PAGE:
Chemotherapy can cause unpleasant side effects but these can usually be controlled with other medicines. 

Side effects can include nausea, tingling in your hands and feet, a sore mouth and loss of appetite, a lowering of your blood cell count making you vulnerable to infection, and hair loss. If you experience hair loss, it will grow back and within six months you should have a covering of hair.

For more information see Ovacome booklet Chemotherapy.


Follow up care

When your treatment has finished you will have a programme of follow up appointments to check your health. This may include blood tests. You should contact your doctor or clinical nurse specialist (CNS) if you have problems or notice any new symptoms.


Support for you

Ovacome is the UK 's national ovarian cancer support charity. We've been providing emotional support and personalised, expert information since 1996. Contact our support line by phone, email or text if you have questions about a diagnosis, or if you just want to talk things through.

We support anyone affected by ovarian cancer, including family members, carers, those with an inherited risk, and health professionals working in the field.

We run support group and events, both in person and online, providing an opportunity to connect with others. Find out more about our groups and events here.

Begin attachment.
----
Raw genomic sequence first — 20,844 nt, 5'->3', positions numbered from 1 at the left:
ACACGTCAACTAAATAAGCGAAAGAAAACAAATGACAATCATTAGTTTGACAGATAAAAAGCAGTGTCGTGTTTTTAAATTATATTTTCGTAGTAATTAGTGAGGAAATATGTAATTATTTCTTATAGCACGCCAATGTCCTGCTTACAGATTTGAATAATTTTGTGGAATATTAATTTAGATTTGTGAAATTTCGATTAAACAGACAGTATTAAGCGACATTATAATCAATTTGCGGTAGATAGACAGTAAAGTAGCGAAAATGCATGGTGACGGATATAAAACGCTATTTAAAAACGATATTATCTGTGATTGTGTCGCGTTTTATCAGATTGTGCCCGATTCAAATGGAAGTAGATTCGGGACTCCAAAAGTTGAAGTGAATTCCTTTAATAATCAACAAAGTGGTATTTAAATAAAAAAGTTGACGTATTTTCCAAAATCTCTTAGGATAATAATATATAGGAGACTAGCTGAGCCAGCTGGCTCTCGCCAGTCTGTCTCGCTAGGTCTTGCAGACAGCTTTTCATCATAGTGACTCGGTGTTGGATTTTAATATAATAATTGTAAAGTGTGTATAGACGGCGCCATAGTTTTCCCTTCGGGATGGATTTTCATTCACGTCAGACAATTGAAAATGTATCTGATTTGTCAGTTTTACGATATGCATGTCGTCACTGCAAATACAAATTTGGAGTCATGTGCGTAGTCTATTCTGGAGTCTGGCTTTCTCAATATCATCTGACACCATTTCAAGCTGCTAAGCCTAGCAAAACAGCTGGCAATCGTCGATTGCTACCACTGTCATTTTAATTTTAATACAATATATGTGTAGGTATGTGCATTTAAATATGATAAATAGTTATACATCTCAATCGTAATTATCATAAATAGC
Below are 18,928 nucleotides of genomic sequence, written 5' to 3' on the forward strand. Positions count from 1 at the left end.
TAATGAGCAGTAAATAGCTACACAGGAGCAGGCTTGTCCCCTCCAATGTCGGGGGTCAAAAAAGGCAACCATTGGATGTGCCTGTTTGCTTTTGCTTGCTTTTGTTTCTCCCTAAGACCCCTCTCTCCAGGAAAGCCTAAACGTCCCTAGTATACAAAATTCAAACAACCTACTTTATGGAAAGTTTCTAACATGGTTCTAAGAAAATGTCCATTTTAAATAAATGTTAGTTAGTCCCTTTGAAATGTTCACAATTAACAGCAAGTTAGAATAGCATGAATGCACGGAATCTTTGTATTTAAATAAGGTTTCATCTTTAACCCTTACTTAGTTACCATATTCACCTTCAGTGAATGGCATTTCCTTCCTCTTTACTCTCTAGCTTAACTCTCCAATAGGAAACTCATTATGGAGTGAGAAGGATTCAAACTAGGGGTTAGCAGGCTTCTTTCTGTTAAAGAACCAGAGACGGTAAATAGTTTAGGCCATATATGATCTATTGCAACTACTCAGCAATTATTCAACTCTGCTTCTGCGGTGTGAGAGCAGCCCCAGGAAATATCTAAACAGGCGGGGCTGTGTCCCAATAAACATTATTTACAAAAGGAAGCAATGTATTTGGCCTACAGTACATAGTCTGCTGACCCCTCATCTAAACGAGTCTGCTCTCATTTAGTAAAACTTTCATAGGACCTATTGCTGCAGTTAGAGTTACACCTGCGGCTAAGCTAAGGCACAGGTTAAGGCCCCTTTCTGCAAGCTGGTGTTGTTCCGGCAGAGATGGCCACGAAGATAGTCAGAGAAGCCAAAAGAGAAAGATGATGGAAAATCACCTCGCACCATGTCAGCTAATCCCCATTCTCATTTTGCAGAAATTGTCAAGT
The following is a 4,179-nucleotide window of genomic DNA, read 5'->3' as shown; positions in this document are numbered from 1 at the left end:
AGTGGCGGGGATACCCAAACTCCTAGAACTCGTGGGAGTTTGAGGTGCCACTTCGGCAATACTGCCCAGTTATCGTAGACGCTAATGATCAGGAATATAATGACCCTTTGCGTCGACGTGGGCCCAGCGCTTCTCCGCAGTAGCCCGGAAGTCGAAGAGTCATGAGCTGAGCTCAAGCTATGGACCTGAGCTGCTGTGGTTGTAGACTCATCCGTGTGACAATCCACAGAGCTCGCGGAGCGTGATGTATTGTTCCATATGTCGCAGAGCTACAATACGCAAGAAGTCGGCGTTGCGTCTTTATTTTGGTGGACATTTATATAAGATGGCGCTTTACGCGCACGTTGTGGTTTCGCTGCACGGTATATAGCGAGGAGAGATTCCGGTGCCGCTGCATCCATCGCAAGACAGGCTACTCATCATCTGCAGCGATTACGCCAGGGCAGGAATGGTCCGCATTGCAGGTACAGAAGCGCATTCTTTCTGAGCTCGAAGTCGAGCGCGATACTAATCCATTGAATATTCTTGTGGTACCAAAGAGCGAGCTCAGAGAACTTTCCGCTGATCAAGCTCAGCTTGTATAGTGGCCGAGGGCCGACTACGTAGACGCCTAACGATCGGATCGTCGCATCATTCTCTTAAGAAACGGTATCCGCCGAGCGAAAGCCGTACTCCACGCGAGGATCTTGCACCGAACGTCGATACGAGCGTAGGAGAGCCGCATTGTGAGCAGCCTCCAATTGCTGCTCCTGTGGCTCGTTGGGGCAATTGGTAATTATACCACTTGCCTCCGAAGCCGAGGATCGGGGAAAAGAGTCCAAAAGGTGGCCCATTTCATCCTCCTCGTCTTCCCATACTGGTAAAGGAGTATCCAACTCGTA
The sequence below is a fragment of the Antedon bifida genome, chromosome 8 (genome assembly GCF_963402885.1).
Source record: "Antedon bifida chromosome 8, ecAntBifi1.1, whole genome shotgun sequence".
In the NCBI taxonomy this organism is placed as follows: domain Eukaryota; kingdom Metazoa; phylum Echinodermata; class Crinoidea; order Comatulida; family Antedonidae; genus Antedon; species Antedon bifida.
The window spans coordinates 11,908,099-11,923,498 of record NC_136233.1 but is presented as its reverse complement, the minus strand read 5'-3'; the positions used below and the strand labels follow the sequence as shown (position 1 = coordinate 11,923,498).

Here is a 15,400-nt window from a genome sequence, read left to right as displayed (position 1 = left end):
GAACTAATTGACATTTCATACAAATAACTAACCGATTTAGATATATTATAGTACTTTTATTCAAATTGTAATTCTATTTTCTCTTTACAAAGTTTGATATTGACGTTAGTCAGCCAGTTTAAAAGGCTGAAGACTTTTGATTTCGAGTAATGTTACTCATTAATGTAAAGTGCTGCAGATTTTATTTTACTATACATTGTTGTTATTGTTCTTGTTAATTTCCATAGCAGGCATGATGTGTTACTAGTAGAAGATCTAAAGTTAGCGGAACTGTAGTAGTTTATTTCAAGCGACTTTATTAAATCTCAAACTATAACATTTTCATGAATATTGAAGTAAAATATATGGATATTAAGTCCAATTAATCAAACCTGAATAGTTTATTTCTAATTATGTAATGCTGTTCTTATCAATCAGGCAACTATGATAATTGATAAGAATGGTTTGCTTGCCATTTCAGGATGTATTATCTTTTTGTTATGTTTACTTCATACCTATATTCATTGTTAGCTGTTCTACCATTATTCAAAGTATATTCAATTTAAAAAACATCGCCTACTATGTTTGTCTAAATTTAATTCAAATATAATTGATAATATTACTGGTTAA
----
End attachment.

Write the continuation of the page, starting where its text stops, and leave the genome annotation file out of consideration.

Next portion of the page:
Support line


If you would like more information on the sources and references for this page, or if you would like to discuss anything about ovarian cancer, please phone our support line on 0800 008 7054 Monday to Friday between 10am and 5pm.  

Booklet text reviewed by Valerie Ng, Macmillan gynaecology clinical nurse specialist (research nurse), Imperial College Healthcare NHS Trust

Disclaimer: Ovacome provides information and support.  We make every effort to ensure the accuracy and reliability of the information at the time of printing.  The information we give is not a substitute for professional medical care.  If you suspect you have cancer you should consult your doctor as quickly as possible.  Ovacome cannot accept liability for any inaccuracy in linked sources.  Rights reserved.

V.2.2. Last updated February 2023, due for review December 2023